Cheshire native and composer ready to tell Halloween tales

John Jesensky’s warm smile widens when the subject of Cheshire and Halloween is mentioned.

The award-winning songwriter and Cheshire native remembers those cold October nights, when he and his friends would dress up in their meticulously selected costumes and roam the local streets ‘like we own them’ in search of sweets.

It is, he admits, part of what inspired Jesensky to create his latest work.

“I loved Halloween so much,” Jesensky said. “Those (Halloween) nights have always been with me. It was such an amazing time in my life.

Now Jesenssky hopes to take that love of Halloween, a love he still harbors to this day, and use it to inspire another generation of musicians. Jesenssky will lead the Hartford Symphony Orchestra in a self-created program, titled “Tales of Halloween.” The show, which will be held at the Bushnell Theater in Hartford on Saturday, October 29, will feature well-known classic pieces as well as scores from memorable classic movies such as “Jaws” and Broadway productions like “Phantom of the Opera.” .”

“Even the classic pieces, people might not know the (titles) but they will recognize them,” he said.

Jesensky will also perform his own original work, for which the entire show is named.

The idea for “Tales of Halloween” was born during the pandemic. A composer who spends his professional life on the road – Jesensky has led leading orchestras in performance for CineConcerts and AVEX Classics, with productions such as ‘Harry Potter: in Concert’, ‘Star Trek: The Ultimate Voyage’ and ‘Amadeus as well as “The Godfather: Live” – he found himself “grounded” as the world came to a standstill due to the COVID-19 virus.

Thinking about what to do for a new project, Jesensky became fascinated by the strange stories being told around the world. “I had to be productive (during the pandemic),” he laughed, “…so, I did all this research on cultures and folklore. Then I decided to write music for each of them.

But the nature of the composition called for something more, Jesensky determined. He turned to friends, one to create illustrations and another to provide narrations for parts of the work. All of this will be part of the October 29 performance.

“We want it to be a Halloween celebration,” he said. “We decorate the Bushnell, in this spooky (space). We want it to be so much fun for everyone.

Attendees will be encouraged to dress in costume and the Bushnell will serve as an escape for families. Calling it a “ghost theatre”, Jesensky explained that there will be “interactive decorations, trick or treats, festive food and drink and activities – and that’s before the concert even starts” .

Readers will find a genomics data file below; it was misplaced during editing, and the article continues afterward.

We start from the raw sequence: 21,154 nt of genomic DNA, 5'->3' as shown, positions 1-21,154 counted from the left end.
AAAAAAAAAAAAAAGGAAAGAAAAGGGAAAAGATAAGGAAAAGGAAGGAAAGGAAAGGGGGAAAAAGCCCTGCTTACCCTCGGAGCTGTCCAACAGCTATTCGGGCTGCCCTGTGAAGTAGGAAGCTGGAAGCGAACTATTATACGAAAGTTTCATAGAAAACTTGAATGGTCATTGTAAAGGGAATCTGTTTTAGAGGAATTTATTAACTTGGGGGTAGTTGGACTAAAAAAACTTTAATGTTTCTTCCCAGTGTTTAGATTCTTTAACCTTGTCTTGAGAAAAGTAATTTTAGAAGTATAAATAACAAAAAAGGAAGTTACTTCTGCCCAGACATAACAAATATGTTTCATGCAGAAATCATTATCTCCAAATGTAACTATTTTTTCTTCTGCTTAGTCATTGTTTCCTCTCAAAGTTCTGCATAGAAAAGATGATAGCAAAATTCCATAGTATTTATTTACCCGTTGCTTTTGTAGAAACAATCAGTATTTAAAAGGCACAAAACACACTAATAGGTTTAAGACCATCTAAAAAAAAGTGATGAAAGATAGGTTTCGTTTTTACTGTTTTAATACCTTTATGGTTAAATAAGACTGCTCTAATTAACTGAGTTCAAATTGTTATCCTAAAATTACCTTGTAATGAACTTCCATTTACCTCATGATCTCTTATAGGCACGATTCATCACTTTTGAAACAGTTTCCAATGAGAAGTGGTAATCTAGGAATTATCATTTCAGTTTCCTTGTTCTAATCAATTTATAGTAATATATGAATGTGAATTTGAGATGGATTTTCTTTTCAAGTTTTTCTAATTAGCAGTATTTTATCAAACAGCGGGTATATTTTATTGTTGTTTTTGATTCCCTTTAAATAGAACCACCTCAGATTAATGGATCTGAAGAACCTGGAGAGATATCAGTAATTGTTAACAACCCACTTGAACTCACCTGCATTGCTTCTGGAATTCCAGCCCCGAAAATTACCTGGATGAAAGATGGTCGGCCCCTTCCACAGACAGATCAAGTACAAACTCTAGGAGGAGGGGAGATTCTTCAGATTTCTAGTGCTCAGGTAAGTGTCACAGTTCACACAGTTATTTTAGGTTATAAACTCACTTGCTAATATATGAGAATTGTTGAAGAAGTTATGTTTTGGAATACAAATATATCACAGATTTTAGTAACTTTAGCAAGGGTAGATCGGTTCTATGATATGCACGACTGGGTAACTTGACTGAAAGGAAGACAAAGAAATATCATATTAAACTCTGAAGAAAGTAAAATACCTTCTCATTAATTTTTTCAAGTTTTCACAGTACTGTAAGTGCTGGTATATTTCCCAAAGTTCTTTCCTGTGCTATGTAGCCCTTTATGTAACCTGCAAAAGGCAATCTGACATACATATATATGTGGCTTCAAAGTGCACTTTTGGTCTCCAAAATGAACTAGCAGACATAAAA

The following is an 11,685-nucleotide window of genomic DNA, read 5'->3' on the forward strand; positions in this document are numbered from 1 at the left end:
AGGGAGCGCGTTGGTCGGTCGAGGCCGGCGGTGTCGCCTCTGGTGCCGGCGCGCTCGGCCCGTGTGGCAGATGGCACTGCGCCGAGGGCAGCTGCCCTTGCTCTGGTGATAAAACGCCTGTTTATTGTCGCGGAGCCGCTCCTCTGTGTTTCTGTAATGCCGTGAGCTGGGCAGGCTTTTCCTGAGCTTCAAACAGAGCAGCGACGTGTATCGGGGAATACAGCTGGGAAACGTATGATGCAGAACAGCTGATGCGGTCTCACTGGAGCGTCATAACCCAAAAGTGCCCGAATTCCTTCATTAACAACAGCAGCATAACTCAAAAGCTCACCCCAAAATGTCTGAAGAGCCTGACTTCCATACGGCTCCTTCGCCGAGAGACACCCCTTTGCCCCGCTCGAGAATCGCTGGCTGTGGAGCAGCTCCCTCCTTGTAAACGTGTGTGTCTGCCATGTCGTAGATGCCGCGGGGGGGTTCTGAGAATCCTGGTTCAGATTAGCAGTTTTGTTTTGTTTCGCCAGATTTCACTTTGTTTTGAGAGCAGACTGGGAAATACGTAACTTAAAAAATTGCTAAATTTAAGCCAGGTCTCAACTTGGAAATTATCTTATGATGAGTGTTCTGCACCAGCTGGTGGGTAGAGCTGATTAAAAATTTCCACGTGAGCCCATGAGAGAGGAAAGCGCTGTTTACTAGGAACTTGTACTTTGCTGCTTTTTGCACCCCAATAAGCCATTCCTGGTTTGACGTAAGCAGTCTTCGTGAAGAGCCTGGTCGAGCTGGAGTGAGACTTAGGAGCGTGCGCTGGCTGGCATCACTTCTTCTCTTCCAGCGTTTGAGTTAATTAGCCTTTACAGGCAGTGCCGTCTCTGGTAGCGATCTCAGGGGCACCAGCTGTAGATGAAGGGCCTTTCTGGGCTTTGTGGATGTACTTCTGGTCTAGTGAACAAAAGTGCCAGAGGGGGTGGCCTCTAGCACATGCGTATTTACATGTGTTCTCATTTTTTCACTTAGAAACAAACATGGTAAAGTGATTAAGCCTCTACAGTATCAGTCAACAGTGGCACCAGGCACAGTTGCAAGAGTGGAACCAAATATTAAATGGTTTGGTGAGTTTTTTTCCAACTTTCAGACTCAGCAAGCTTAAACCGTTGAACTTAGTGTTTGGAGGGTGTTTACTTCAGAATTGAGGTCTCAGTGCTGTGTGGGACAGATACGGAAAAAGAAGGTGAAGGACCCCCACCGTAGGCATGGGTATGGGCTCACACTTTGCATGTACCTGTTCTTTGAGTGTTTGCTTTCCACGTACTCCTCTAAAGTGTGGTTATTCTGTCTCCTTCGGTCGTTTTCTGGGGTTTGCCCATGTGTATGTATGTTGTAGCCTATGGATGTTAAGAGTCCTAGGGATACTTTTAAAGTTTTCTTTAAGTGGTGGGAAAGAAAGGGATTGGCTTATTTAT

Although the whole night will have a tinge of dread, for Jesensky the experience promises to be comforting. As a student at Dodd Middle School, Jesenssky recalls being introduced to classical music during a performance by the Hartford Symphony Orchestra. It was there that his first true love of music was born, and it flourished from there.

“They were my first exposure (to the genre) and it changed my life,” he recalls.

At first, Jesensky was determined to become a “rock star”, after finding music tapes of Billy Joel and Elton John in his parents’ collection, and although the youngster admitted he had talent, he really did not imagine his interest. in music becoming a career. “I thought maybe I’d be in a band in high school or something,” he recalled with a smirk. But with the help of his middle school and high school teachers, Jesenky began to take a more serious interest in classical music, regularly “monitoring” his educators with a host of questions about renowned composers and the machinations of various compositions.

“I was so lucky to have the musical education – the education in general – that I got in Cheshire,” Jesensky said. “My teachers were tough on me, but they were also very supportive and when I did a good job they let me know.”

Jesenssky eventually decided to pursue music as a full-time profession, earning a Bachelor of Music in Composition from the Hartt School of Music in West Hartford and studying film music at New York University, where he eventually earned his Masters in Music.

Now living in Los Angeles, Jesensky has become an accomplished film composer, with his work having been featured or awarded at major festivals and competitions, such as the Cannes Film Festival, Los Angeles Film Festival, and more.

It’s a career Jesensky could never have imagined.

“I can’t believe I can pay my electric bill by writing music,” he joked. “It was so amazing. I never thought I would travel anywhere other than (in) Connecticut, so to have been able to travel the world is just amazing.

And for “Tales of Halloween,” Jesenssky hopes he may be able to inspire another generation of musicians, just as he was so many years ago.

“I hope when people leave (after the show) they’ll be like, ‘That was fun, let’s do it again next year,'” Jesensky said. “I also hope people will say, ‘Hey, let’s go see another band. Let’s download (some music) from iTunes.’”

“I always strive to inspire kids, and adults for that matter, who want to pick up (an instrument) and get involved (in music),” he said.

For more information on “Tales of Halloween”, visit

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